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Vitor Belfort explains TRT usage: 'I never cheated, everything was by the books'

Esther Lin, MMA Fighting

Vitor Belfort is still going strong at the ripe age of 36 and has a failed drug test marring his past, so it's not altogether surprising that the revelation of his Testosterone Replacement Therapy (TRT) usage following a spectacular second-round knockout of Michael Bisping was met with criticism from fans and fighters alike.

Belfort, however, doesn't believe the criticism is justified.

"It's hard," he said on Monday's edition of The MMA Hour. "I cannot explain why I need something. It's just, the doctors, you know, just they said that I need [TRT]. I did everything by the book. I went to the commissions, the UFC. I never hide from them, so they knew what I was doing. I believe everyone has their personal things. My health is my personal life, you know? A lot of people on TRT, they don't tell [the UFC], whatever. But my case came out because they got a guy on steroids (Thiago Tavares) and they thought it was me, and then they just opened the books. But they knew I doing everything with the UFC together, and never hiding anything.

"It's just open books with me. Nothing was cheating. I never cheat, everything was by the book, and it is what it is."

Soon after Belfort's victory and subsequent outing as a TRT user, UFC President Dana White publicly flip-flopped on the controversial treatment, vowing to "test the living s--t" out of users because of his belief that TRT was being abused by "cheating" fighters.

Belfort, similar to fellow TRT advocate Chael Sonnen, says he's already been tested "many times" since White's announcement.

"Everything is normal," Belfort explained. "My ranges are even lower than the normal. I did everything I should do.

"Whatever's good to make the sport clean, because there are always people cheating, looking for something. I agree (with the testing), man. I think Dana White's doing the right thing. I think the more we separate who's doing the right thing, it's important."

For Belfort, it's frustrating to hear people still label him as a cheater despite the legality of his TRT usage. He tries not to listen to the noise, but when asked, he attributes any negative remarks towards people's desire for drama and general lack of understanding about the treatment.

"People don't know about it. That's why," Belfort said.

"It's just easy when you talk bad and when you talk gossip. You know, that's the world, man. That sells things, that sells papers, sells fights. That's what people love, gossip, talk and this. They need something to entertain themselves. I think everyone has to just live with themselves. I don't judge. I don't like it. I don't like to talk bad about people. ... I like to focus and do the right thing for myself, and learn and improve, correct my mistakes. It's when you point the finger, man, the finger points back to you.

"Why don't we talk about people that do TRT and they lose in the first round?" Belfort continued. "Because, you know, TRT doesn't win fights, man. It doesn't win fights. Look at Chael Sonnen. He's on TRT and he lost fights in the first, second round. It's not going to win fights. You've got to have skills to win fights. That's what it is. A lot of guys are on it. I think they should release everyone who's on it, because that would bring more legitimacy to the sport, and UFC doing the right thing and testing people. I think we're on the right path, and if you lose, just accept it, man. Everyone has an excuse."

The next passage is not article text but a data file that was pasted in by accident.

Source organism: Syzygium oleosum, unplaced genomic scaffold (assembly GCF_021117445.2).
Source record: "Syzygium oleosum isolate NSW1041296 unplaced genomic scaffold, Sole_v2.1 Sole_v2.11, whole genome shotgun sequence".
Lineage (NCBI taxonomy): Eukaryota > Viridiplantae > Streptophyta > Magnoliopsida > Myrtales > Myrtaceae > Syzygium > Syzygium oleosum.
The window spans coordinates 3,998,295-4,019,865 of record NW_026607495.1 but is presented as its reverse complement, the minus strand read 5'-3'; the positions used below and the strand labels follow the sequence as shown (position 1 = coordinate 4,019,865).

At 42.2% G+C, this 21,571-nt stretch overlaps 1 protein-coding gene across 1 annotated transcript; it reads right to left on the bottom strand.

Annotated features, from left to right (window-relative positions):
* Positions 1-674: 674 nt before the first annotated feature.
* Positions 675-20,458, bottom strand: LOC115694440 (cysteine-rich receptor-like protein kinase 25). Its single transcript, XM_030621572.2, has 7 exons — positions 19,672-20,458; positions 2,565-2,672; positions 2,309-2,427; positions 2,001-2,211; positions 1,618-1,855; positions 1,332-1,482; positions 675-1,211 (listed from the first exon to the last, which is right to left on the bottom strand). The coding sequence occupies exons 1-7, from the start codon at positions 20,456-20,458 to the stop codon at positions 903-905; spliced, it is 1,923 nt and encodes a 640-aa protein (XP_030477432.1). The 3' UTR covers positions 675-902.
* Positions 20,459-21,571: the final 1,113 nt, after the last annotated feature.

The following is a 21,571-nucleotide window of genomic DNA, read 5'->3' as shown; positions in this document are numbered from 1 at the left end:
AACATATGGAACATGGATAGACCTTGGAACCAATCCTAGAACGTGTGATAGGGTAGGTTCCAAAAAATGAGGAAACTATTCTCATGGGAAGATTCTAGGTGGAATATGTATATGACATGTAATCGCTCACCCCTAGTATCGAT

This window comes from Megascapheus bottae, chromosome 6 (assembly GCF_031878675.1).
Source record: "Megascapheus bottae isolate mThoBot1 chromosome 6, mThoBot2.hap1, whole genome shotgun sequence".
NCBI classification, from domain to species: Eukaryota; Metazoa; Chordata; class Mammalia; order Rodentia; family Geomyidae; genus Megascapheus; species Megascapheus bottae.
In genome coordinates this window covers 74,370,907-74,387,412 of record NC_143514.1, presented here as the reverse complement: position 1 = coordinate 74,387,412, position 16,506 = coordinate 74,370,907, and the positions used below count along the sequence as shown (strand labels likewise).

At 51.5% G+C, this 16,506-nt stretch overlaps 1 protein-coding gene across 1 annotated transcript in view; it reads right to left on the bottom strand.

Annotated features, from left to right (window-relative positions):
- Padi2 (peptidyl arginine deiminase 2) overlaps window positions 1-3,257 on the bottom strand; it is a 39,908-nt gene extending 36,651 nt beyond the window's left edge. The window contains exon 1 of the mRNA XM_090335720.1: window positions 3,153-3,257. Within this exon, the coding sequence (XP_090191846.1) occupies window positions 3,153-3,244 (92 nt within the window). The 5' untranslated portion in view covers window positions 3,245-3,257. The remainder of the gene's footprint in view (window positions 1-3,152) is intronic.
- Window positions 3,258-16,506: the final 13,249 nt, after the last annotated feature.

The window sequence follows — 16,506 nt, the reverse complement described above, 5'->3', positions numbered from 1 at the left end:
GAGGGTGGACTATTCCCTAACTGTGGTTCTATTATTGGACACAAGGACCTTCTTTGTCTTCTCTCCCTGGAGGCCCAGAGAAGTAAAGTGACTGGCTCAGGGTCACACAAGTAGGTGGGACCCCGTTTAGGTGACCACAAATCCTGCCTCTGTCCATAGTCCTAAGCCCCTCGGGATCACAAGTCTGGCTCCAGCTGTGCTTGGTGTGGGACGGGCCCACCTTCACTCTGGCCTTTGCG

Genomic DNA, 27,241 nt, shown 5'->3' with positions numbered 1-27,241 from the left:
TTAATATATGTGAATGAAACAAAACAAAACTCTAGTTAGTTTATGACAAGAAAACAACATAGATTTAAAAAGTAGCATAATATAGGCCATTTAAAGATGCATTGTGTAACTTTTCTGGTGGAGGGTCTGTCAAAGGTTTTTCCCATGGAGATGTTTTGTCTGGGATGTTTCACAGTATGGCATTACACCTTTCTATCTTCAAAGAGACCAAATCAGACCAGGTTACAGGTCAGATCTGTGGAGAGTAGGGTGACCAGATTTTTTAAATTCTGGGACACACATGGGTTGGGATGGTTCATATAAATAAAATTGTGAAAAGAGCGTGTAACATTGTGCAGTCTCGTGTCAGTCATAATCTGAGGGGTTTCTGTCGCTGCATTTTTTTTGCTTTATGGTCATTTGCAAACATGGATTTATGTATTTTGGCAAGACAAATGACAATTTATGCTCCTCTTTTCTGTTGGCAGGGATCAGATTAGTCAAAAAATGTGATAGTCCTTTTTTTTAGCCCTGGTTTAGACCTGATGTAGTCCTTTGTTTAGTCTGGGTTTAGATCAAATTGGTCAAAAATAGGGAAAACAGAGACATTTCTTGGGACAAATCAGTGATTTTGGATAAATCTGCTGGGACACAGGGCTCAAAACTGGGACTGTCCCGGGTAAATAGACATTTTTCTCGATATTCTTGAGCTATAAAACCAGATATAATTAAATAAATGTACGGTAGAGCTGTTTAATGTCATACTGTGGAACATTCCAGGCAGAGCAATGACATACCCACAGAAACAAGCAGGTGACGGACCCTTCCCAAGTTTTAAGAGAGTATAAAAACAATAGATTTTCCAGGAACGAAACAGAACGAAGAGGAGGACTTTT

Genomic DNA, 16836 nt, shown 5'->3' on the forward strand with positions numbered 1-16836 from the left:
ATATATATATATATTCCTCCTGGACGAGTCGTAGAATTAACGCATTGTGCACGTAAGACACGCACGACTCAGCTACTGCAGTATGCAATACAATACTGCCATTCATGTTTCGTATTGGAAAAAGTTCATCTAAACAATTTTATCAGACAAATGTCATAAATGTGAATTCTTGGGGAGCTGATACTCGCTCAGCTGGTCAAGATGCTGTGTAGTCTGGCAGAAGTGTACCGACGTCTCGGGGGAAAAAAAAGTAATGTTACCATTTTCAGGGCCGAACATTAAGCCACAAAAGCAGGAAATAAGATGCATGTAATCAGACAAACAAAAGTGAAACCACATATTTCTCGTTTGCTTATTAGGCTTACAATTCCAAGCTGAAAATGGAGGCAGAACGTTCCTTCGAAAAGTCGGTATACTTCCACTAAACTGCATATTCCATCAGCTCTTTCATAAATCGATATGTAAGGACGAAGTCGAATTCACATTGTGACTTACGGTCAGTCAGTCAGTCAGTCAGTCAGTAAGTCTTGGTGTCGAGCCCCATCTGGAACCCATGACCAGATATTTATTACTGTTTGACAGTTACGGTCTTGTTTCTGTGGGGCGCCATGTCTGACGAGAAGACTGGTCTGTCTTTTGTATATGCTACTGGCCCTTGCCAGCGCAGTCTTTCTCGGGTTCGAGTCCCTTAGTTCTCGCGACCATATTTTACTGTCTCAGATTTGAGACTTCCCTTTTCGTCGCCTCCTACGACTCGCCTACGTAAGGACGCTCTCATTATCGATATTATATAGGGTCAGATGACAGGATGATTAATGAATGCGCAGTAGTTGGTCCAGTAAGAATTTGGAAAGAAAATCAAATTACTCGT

Among those who criticize Belfort is his upcoming opponent, Strikeforce middleweight champion Luke Rockhold. The two are scheduled to meet May 18, 2013 at UFC on FX 8, but in the lead-up to the fight, Rockhold hasn't exactly kept quiet.

Rockhold has rallied against Belfort's TRT usage rather adamantly, insulting the veteran and using the opportunity to claim that he's more of a man than Belfort.

"I'm glad he's not my doctor," Belfort laughed. "I'm glad I don't need to listen to him.

"I think he's wrong, but what are you going to say? People say what they're going to say. He doesn't know me, I don't know how he can say that, but we'll see. You cannot judge. I think it's too arrogant to say you're more of a man. He doesn't know what a man is. He doesn't have any kids, he doesn't have a wife. I don't know what he's thinking. He's talking about courage? I don't know what he did in the sport. I think it's disrespectful, the way that he thinks. But it is what it is. You cannot control it, you cannot control people.

"My conversation with him will be inside the cage," Belfort then vowed. "I don't have to talk. We're going to fight, and that's what it's about. I don't need to prove anything to anyone. I did a lot of things for the sport, and I'm still doing. Facing these young guys, and I bring the heat, man. He'll come to a jungle. He'll face a lion."

In case it isn't obvious, all this trash talk doesn't do much for Belfort. A self-styled "old lion" and "young dinosaur," Belfort has been dealing with these types of situations for nearly two decades, and in that time, he's come to understand how little these displays of bravado actual mean when the cage doors swing shut.

"Whatever he said is on him. Words have power, and I think when you're proud, and you're arrogant, and you cross the line, you've got to deal with what you said," Belfort concluded, before offering up one final, ominous remark.

"Bisping did the same thing, and guess what? When people talk, man..."

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